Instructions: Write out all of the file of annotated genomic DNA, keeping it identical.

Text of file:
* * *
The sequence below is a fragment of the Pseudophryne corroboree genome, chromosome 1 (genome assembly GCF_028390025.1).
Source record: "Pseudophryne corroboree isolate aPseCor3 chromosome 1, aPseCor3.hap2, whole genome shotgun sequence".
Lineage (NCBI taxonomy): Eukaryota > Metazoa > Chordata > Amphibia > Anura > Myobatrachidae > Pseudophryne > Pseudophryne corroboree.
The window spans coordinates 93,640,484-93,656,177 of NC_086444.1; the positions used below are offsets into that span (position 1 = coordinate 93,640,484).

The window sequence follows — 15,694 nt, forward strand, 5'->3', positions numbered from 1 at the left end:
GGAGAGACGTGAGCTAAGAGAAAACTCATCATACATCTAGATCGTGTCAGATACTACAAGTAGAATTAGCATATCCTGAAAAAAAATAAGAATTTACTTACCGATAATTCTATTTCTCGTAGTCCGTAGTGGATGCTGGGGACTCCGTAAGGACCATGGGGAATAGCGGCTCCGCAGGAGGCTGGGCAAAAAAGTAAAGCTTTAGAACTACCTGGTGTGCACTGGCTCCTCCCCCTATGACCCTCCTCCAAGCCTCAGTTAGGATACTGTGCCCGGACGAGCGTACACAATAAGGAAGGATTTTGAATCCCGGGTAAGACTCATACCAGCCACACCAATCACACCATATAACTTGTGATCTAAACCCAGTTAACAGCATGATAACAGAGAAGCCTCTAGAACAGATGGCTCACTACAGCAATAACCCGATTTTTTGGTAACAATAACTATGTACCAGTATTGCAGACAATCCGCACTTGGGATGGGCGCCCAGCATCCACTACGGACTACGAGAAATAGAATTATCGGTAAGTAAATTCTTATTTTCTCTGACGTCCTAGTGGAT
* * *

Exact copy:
The sequence below is a fragment of the Pseudophryne corroboree genome, chromosome 1 (genome assembly GCF_028390025.1).
Source record: "Pseudophryne corroboree isolate aPseCor3 chromosome 1, aPseCor3.hap2, whole genome shotgun sequence".
Lineage (NCBI taxonomy): Eukaryota > Metazoa > Chordata > Amphibia > Anura > Myobatrachidae > Pseudophryne > Pseudophryne corroboree.
The window spans coordinates 93,640,484-93,656,177 of NC_086444.1; the positions used below are offsets into that span (position 1 = coordinate 93,640,484).

The window sequence follows — 15,694 nt, forward strand, 5'->3', positions numbered from 1 at the left end:
GGAGAGACGTGAGCTAAGAGAAAACTCATCATACATCTAGATCGTGTCAGATACTACAAGTAGAATTAGCATATCCTGAAAAAAAATAAGAATTTACTTACCGATAATTCTATTTCTCGTAGTCCGTAGTGGATGCTGGGGACTCCGTAAGGACCATGGGGAATAGCGGCTCCGCAGGAGGCTGGGCAAAAAAGTAAAGCTTTAGAACTACCTGGTGTGCACTGGCTCCTCCCCCTATGACCCTCCTCCAAGCCTCAGTTAGGATACTGTGCCCGGACGAGCGTACACAATAAGGAAGGATTTTGAATCCCGGGTAAGACTCATACCAGCCACACCAATCACACCATATAACTTGTGATCTAAACCCAGTTAACAGCATGATAACAGAGAAGCCTCTAGAACAGATGGCTCACTACAGCAATAACCCGATTTTTTGGTAACAATAACTATGTACCAGTATTGCAGACAATCCGCACTTGGGATGGGCGCCCAGCATCCACTACGGACTACGAGAAATAGAATTATCGGTAAGTAAATTCTTATTTTCTCTGACGTCCTAGTGGAT